By Kevin D. O’Gorman
Thinking Through Tourism, edited by Julie Scott and Tom Selwyn (Berg Publishers, 2010)
Introduction: The development of the anthropology of tourism is anchored in the anthropology of hospitality. Interdisciplinary research further highlights just closely these are related to other disciplines; in this case history and theology. Benefits are also to be gained from multidisciplinary analysis of hospitality and tourism.
When investigating contemporary hospitality sometimes there is the opportunity contextualise the investigation in the past in order to more fully understand the present; this opportunity to explore the historical dimension is often ignored, overlooked or misunderstood by some hospitality researchers resulting in flawed rhetoric, and work with little or no empirical research. However, recent advances in hospitality research have included the development of the hospitality conceptual lens that offers a potential framework for organising and presenting data. It has also provided the basis for the development of the dynamic Host-Guest Transaction Model, which allows the hospitality transaction between the host and the guest to be illustrated and explored. More importantly the model also assists with the understanding of the underpinning complexity within hospitality relationships.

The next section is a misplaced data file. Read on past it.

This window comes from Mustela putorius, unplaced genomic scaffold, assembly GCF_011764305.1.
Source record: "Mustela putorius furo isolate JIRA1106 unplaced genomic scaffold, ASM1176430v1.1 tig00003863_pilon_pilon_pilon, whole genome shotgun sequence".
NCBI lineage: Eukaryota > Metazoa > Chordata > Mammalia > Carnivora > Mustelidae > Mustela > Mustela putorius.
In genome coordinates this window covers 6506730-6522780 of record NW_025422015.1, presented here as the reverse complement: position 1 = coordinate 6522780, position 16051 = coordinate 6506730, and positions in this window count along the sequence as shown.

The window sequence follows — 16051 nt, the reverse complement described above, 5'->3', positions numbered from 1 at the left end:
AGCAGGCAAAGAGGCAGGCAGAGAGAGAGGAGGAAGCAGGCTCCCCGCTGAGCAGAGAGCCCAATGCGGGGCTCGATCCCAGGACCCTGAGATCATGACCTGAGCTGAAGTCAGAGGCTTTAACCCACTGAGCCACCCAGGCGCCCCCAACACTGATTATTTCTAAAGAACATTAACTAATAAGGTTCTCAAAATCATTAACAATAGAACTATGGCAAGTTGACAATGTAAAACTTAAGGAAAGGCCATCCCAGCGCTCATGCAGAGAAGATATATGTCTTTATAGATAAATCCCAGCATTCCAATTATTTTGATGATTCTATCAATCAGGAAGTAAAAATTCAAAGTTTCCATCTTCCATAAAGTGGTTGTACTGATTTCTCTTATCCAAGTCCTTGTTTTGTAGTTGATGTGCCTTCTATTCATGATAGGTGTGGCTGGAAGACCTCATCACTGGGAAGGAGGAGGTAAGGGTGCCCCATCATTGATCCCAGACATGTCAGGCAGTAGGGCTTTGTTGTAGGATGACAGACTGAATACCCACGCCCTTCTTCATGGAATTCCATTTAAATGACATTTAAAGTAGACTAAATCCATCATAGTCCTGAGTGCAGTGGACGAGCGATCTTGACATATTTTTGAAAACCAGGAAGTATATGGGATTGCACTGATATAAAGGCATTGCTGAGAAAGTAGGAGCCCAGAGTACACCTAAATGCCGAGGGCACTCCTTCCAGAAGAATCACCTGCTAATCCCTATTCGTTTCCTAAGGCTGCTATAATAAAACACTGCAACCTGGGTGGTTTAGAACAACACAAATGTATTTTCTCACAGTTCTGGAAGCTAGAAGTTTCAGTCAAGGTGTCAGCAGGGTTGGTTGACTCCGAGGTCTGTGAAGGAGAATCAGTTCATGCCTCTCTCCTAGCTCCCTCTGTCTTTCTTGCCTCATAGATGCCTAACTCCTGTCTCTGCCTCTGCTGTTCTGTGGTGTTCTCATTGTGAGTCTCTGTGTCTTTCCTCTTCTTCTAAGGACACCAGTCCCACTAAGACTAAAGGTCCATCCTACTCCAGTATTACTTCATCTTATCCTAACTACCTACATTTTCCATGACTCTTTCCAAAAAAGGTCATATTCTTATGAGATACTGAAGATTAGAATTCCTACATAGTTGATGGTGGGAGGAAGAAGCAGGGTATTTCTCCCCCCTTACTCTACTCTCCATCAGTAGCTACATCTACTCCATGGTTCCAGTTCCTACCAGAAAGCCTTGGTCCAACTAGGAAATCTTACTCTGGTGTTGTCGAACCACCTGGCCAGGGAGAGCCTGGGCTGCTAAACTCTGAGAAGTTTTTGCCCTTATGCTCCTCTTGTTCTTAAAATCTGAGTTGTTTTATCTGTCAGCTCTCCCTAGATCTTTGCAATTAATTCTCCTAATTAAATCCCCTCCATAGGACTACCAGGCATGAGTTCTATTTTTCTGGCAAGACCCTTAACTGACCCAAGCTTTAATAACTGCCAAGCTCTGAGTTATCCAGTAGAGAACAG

An overview of the approaches to investigating biblical hospitality highlight the problems associated with this type of research. The example of monastic hospitality shows that contemporary monastic hospitality has its foundations in much earlier practices and anthropological accounts. This is partly achieved by tracing hospitality back to one of its classical roots: the Judeo-Christian Bible. This chapter then is not about the evolution of commercial hospitality; it focuses on the hospitality phenomenon as it subsists within the monastic environment.